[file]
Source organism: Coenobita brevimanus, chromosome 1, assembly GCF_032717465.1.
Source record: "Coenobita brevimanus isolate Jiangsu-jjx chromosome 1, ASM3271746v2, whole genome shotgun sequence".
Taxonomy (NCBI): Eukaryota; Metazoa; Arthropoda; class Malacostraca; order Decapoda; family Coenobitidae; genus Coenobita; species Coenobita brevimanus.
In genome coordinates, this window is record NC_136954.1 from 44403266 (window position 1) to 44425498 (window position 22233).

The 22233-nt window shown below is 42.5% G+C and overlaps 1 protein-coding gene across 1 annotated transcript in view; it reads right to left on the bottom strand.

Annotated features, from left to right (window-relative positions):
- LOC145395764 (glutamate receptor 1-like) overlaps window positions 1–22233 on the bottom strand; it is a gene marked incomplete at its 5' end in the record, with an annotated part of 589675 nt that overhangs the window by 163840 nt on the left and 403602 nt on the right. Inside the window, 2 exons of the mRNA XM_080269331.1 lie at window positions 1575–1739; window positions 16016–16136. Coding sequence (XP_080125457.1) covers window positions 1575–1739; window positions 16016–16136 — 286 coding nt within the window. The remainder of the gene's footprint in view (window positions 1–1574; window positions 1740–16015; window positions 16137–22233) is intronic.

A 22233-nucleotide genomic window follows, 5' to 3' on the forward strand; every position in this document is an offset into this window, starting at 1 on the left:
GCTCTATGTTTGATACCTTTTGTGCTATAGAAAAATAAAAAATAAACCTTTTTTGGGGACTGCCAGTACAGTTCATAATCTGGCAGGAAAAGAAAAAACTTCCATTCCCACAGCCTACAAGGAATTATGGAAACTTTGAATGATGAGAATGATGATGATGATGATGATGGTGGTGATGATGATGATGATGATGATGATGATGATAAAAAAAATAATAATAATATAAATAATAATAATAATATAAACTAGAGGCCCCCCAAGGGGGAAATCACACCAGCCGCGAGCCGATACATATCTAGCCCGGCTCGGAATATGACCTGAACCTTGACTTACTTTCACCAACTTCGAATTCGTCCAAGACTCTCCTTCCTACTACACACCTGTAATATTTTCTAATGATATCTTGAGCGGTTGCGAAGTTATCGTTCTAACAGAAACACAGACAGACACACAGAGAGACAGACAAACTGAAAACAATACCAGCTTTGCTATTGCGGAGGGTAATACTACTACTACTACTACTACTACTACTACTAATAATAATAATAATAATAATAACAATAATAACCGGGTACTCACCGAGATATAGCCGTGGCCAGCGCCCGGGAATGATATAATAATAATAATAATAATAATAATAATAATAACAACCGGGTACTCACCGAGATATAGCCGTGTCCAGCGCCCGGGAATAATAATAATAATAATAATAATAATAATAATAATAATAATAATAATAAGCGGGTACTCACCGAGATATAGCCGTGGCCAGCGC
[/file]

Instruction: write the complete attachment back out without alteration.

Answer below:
Source organism: Coenobita brevimanus, chromosome 1, assembly GCF_032717465.1.
Source record: "Coenobita brevimanus isolate Jiangsu-jjx chromosome 1, ASM3271746v2, whole genome shotgun sequence".
Taxonomy (NCBI): Eukaryota; Metazoa; Arthropoda; class Malacostraca; order Decapoda; family Coenobitidae; genus Coenobita; species Coenobita brevimanus.
In genome coordinates, this window is record NC_136954.1 from 44403266 (window position 1) to 44425498 (window position 22233).

The 22233-nt window shown below is 42.5% G+C and overlaps 1 protein-coding gene across 1 annotated transcript in view; it reads right to left on the bottom strand.

Annotated features, from left to right (window-relative positions):
- LOC145395764 (glutamate receptor 1-like) overlaps window positions 1–22233 on the bottom strand; it is a gene marked incomplete at its 5' end in the record, with an annotated part of 589675 nt that overhangs the window by 163840 nt on the left and 403602 nt on the right. Inside the window, 2 exons of the mRNA XM_080269331.1 lie at window positions 1575–1739; window positions 16016–16136. Coding sequence (XP_080125457.1) covers window positions 1575–1739; window positions 16016–16136 — 286 coding nt within the window. The remainder of the gene's footprint in view (window positions 1–1574; window positions 1740–16015; window positions 16137–22233) is intronic.

A 22233-nucleotide genomic window follows, 5' to 3' on the forward strand; every position in this document is an offset into this window, starting at 1 on the left:
GCTCTATGTTTGATACCTTTTGTGCTATAGAAAAATAAAAAATAAACCTTTTTTGGGGACTGCCAGTACAGTTCATAATCTGGCAGGAAAAGAAAAAACTTCCATTCCCACAGCCTACAAGGAATTATGGAAACTTTGAATGATGAGAATGATGATGATGATGATGATGGTGGTGATGATGATGATGATGATGATGATGATGATAAAAAAAATAATAATAATATAAATAATAATAATAATATAAACTAGAGGCCCCCCAAGGGGGAAATCACACCAGCCGCGAGCCGATACATATCTAGCCCGGCTCGGAATATGACCTGAACCTTGACTTACTTTCACCAACTTCGAATTCGTCCAAGACTCTCCTTCCTACTACACACCTGTAATATTTTCTAATGATATCTTGAGCGGTTGCGAAGTTATCGTTCTAACAGAAACACAGACAGACACACAGAGAGACAGACAAACTGAAAACAATACCAGCTTTGCTATTGCGGAGGGTAATACTACTACTACTACTACTACTACTACTACTAATAATAATAATAATAATAATAACAATAATAACCGGGTACTCACCGAGATATAGCCGTGGCCAGCGCCCGGGAATGATATAATAATAATAATAATAATAATAATAATAATAACAACCGGGTACTCACCGAGATATAGCCGTGTCCAGCGCCCGGGAATAATAATAATAATAATAATAATAATAATAATAATAATAATAATAATAAGCGGGTACTCACCGAGATATAGCCGTGGCCAGCGC